Not as seen on TV: Pageant inspires confidence, service

If you've ever seen an episode of "Toddlers & Tiaras" or "Little Miss Perfect," you've witnessed the stereotypical pageant brat -- a 4-foot diva with big hair, thick make-up, false eyelashes and a whole lot of attitude.

Nancy McDuffee wants to dispel that myth. She's the pageant director for the Little Miss South Carolina preliminary set for Nov. 13 in Bluffton. She said that while some pageants are, indeed, like the ones seen on TV, the Little Miss South Carolina pageant system is different because it encourages age-appropriate hair, make-up and dress.

"Little Miss South Carolina is not what they call 'a full-glitz pageant,' where they'll wear the flippers (dental appliances worn to replace missing or uneven teeth) and the fake hair. ... In fact, a child that comes in dressed like that is not going to win," McDuffee said. "It's clearly not what Little Miss South Carolina is looking for, which is wonderful because children should look like children. ... People can really go overboard, and that's unfortunately what gives pageants a bad name."

For McDuffee and her 15-year-old daughter, Lindsey Twaddell, pageants are not all about winning. They are about having fun, wearing pretty dresses, meeting new people, feeling special for a day and gaining self-confidence. (Since her mother is directing the local pageant, Lindsey will not compete due to conflict of interest.)

After moving from Fort Mill to Bluffton over the summer, Lindsey had no problem adjusting to a new school. Her mother said she jumped right into the routine at Hilton Head Christian Academy, quickly made new friends and earned a spot on the varsity cheerleading squad. She said Lindsey's pageant experience -- being thrown into situations where she's had to meet new people and conduct professional interviews with judges -- has helped her with the transition to a new town and school.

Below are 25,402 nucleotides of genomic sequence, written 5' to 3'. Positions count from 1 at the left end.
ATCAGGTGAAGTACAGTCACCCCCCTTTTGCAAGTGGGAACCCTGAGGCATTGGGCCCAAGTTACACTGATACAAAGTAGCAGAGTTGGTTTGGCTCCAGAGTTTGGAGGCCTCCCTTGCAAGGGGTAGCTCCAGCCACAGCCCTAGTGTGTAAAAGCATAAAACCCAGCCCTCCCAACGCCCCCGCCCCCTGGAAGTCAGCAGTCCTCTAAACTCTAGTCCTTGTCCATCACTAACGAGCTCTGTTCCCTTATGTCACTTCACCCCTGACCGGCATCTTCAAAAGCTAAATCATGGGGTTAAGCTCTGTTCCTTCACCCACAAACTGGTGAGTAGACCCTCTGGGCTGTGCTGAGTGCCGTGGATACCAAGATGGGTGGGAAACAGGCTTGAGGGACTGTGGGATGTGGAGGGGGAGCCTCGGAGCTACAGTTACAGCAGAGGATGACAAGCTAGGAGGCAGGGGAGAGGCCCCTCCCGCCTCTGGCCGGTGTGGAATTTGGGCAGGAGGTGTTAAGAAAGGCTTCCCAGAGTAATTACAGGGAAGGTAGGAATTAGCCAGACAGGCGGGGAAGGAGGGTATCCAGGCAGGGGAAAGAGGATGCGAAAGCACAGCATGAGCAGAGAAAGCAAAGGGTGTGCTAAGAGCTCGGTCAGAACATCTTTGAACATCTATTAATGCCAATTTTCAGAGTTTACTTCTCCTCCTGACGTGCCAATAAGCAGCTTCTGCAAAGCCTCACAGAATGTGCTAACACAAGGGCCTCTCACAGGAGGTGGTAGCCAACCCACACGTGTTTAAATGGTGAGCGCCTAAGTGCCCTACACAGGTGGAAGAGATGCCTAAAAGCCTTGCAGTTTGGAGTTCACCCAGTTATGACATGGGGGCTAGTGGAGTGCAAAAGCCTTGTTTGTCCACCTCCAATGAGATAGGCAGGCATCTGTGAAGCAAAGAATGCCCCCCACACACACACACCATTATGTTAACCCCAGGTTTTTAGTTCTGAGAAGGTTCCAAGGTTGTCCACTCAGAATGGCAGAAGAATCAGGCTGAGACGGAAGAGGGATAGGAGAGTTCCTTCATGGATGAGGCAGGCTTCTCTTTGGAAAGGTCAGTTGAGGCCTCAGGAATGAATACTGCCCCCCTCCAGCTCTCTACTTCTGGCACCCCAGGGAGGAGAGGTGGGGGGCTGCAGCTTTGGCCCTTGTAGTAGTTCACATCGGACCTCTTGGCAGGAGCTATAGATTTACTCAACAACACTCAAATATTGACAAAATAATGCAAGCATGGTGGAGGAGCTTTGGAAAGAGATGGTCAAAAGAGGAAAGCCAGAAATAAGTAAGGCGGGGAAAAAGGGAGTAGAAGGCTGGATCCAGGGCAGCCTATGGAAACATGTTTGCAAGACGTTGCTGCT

"It's really made me come out of my shell," Lindsey said. "And with that I've gotten more social skills with people and am able to talk to people more and just kind of open up. So I know it has helped. ... And I know I've applied that to my normal everyday life."

And McDuffee said the pageants have given her daughter more than self-confidence. Because Little Miss South Carolina encourages its contestants to do community service, Lindsey has raised money for several charities. She collected donations and supplies for an animal rescue organization. She raised money for breast cancer awareness. She brought in more than $1,000 for the Palmetto Health Children's Hospital, which Little Miss South Carolina supports with a portion of its proceeds. And after winning a Halloween pageant last year, she had the honor of presenting a check to the Columbia hospital.

"So we were able to see firsthand where this money is going," McDuffee said. "It's great because it really makes (contestants) aware of what's going on around them. So it's not really just about being beautiful on the outside. ... It's about being beautiful inside as well as out."